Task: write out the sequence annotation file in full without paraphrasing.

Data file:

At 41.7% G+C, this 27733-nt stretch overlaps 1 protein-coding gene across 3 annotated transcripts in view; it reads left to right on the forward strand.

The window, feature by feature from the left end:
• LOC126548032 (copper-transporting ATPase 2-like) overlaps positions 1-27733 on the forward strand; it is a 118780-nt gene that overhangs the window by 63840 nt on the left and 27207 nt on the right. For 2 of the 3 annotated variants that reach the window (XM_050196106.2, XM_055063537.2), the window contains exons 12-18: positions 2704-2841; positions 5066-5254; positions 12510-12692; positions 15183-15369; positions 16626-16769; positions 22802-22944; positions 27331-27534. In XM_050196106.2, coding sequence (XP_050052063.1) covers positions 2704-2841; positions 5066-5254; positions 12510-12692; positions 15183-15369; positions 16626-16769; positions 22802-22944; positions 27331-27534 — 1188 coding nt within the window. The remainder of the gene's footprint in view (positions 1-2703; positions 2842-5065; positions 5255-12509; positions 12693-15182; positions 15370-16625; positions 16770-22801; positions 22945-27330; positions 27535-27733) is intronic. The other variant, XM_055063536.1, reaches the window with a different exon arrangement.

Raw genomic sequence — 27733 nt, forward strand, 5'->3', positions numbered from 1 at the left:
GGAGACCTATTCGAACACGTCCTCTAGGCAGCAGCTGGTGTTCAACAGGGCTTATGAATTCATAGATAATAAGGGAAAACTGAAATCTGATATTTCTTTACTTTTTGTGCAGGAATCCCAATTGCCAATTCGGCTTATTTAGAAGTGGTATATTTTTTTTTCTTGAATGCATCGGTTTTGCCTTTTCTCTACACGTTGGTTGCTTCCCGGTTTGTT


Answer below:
At 41.7% G+C, this 27733-nt stretch overlaps 1 protein-coding gene across 3 annotated transcripts in view; it reads left to right on the forward strand.

The window, feature by feature from the left end:
• LOC126548032 (copper-transporting ATPase 2-like) overlaps positions 1-27733 on the forward strand; it is a 118780-nt gene that overhangs the window by 63840 nt on the left and 27207 nt on the right. For 2 of the 3 annotated variants that reach the window (XM_050196106.2, XM_055063537.2), the window contains exons 12-18: positions 2704-2841; positions 5066-5254; positions 12510-12692; positions 15183-15369; positions 16626-16769; positions 22802-22944; positions 27331-27534. In XM_050196106.2, coding sequence (XP_050052063.1) covers positions 2704-2841; positions 5066-5254; positions 12510-12692; positions 15183-15369; positions 16626-16769; positions 22802-22944; positions 27331-27534 — 1188 coding nt within the window. The remainder of the gene's footprint in view (positions 1-2703; positions 2842-5065; positions 5255-12509; positions 12693-15182; positions 15370-16625; positions 16770-22801; positions 22945-27330; positions 27535-27733) is intronic. The other variant, XM_055063536.1, reaches the window with a different exon arrangement.

Raw genomic sequence — 27733 nt, forward strand, 5'->3', positions numbered from 1 at the left:
GGAGACCTATTCGAACACGTCCTCTAGGCAGCAGCTGGTGTTCAACAGGGCTTATGAATTCATAGATAATAAGGGAAAACTGAAATCTGATATTTCTTTACTTTTTGTGCAGGAATCCCAATTGCCAATTCGGCTTATTTAGAAGTGGTATATTTTTTTTTCTTGAATGCATCGGTTTTGCCTTTTCTCTACACGTTGGTTGCTTCCCGGTTTGTT